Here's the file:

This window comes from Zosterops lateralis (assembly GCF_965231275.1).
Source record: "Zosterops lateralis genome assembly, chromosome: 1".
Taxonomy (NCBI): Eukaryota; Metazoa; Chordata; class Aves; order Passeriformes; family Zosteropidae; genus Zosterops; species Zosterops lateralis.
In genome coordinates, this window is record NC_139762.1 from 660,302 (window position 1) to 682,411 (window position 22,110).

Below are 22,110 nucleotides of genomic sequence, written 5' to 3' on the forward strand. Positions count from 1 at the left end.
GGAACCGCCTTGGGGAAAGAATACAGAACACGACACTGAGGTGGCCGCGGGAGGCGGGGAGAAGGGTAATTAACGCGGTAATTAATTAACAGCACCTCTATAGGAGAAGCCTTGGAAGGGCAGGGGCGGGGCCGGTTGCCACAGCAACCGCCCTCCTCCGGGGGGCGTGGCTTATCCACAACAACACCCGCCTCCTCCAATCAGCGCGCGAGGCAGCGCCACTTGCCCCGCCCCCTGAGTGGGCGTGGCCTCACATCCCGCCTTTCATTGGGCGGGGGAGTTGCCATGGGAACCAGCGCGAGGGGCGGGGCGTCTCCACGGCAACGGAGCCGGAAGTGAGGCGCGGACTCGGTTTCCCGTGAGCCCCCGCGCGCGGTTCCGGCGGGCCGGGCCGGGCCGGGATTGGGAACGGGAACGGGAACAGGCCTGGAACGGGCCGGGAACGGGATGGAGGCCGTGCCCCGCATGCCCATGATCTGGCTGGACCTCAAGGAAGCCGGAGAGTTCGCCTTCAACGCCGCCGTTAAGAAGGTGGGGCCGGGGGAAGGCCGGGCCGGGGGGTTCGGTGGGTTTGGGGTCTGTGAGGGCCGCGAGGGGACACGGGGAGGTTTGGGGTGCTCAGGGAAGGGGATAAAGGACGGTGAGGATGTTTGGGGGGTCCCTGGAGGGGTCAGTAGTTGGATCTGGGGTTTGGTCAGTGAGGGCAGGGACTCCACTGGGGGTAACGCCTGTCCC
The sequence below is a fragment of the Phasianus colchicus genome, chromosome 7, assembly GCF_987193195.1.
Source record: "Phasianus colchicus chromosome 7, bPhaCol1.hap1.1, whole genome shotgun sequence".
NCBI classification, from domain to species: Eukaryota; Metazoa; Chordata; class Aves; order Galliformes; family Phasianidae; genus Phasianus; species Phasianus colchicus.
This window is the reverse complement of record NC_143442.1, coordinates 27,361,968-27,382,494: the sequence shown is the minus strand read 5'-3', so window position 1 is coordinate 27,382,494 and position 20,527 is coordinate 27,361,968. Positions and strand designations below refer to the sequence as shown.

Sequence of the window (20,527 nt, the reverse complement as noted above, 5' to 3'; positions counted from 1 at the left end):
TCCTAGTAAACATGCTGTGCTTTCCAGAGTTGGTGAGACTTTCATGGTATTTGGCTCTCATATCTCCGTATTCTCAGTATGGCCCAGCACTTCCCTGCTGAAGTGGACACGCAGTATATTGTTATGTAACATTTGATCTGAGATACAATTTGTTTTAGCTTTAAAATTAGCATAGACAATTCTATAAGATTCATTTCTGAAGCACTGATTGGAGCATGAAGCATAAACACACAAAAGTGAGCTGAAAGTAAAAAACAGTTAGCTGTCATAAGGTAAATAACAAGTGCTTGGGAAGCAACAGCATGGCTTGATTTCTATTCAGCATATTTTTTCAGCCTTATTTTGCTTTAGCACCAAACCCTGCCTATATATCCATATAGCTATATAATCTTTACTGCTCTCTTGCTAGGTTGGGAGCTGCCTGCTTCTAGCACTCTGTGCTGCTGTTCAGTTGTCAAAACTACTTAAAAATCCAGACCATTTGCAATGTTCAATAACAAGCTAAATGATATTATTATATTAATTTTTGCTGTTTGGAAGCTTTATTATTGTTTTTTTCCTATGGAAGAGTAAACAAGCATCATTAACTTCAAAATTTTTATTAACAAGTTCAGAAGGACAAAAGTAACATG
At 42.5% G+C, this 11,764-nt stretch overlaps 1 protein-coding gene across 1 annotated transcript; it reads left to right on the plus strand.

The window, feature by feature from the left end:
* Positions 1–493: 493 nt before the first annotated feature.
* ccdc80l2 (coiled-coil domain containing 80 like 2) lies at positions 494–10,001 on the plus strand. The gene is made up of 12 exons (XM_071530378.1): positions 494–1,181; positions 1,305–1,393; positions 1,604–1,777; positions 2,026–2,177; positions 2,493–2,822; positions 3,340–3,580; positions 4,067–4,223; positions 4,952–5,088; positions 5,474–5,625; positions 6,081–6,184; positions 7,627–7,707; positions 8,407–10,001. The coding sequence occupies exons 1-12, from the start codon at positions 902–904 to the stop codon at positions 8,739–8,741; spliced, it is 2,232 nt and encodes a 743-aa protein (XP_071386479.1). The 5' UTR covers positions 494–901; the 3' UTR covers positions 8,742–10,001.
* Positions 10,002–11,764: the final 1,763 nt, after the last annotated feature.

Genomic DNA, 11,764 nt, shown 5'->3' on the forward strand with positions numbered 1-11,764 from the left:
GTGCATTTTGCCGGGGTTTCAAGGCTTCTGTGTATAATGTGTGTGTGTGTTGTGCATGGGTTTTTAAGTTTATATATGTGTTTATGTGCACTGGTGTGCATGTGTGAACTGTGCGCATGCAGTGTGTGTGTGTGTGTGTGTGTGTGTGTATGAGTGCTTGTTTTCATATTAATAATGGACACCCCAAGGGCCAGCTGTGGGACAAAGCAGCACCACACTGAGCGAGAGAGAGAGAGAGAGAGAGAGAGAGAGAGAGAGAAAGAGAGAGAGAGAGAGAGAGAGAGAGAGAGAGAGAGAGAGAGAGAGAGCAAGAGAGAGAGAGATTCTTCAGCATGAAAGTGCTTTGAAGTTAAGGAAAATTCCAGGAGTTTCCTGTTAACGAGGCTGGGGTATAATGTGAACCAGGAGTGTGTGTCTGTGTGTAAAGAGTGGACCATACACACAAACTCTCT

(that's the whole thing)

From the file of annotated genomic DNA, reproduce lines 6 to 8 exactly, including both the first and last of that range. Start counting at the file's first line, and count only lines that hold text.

GGAACCGCCTTGGGGAAAGAATACAGAACACGACACTGAGGTGGCCGCGGGAGGCGGGGAGAAGGGTAATTAACGCGGTAATTAATTAACAGCACCTCTATAGGAGAAGCCTTGGAAGGGCAGGGGCGGGGCCGGTTGCCACAGCAACCGCCCTCCTCCGGGGGGCGTGGCTTATCCACAACAACACCCGCCTCCTCCAATCAGCGCGCGAGGCAGCGCCACTTGCCCCGCCCCCTGAGTGGGCGTGGCCTCACATCCCGCCTTTCATTGGGCGGGGGAGTTGCCATGGGAACCAGCGCGAGGGGCGGGGCGTCTCCACGGCAACGGAGCCGGAAGTGAGGCGCGGACTCGGTTTCCCGTGAGCCCCCGCGCGCGGTTCCGGCGGGCCGGGCCGGGCCGGGATTGGGAACGGGAACGGGAACAGGCCTGGAACGGGCCGGGAACGGGATGGAGGCCGTGCCCCGCATGCCCATGATCTGGCTGGACCTCAAGGAAGCCGGAGAGTTCGCCTTCAACGCCGCCGTTAAGAAGGTGGGGCCGGGGGAAGGCCGGGCCGGGGGGTTCGGTGGGTTTGGGGTCTGTGAGGGCCGCGAGGGGACACGGGGAGGTTTGGGGTGCTCAGGGAAGGGGATAAAGGACGGTGAGGATGTTTGGGGGGTCCCTGGAGGGGTCAGTAGTTGGATCTGGGGTTTGGTCAGTGAGGGCAGGGACTCCACTGGGGGTAACGCCTGTCCC
The sequence below is a fragment of the Phasianus colchicus genome, chromosome 7, assembly GCF_987193195.1.
Source record: "Phasianus colchicus chromosome 7, bPhaCol1.hap1.1, whole genome shotgun sequence".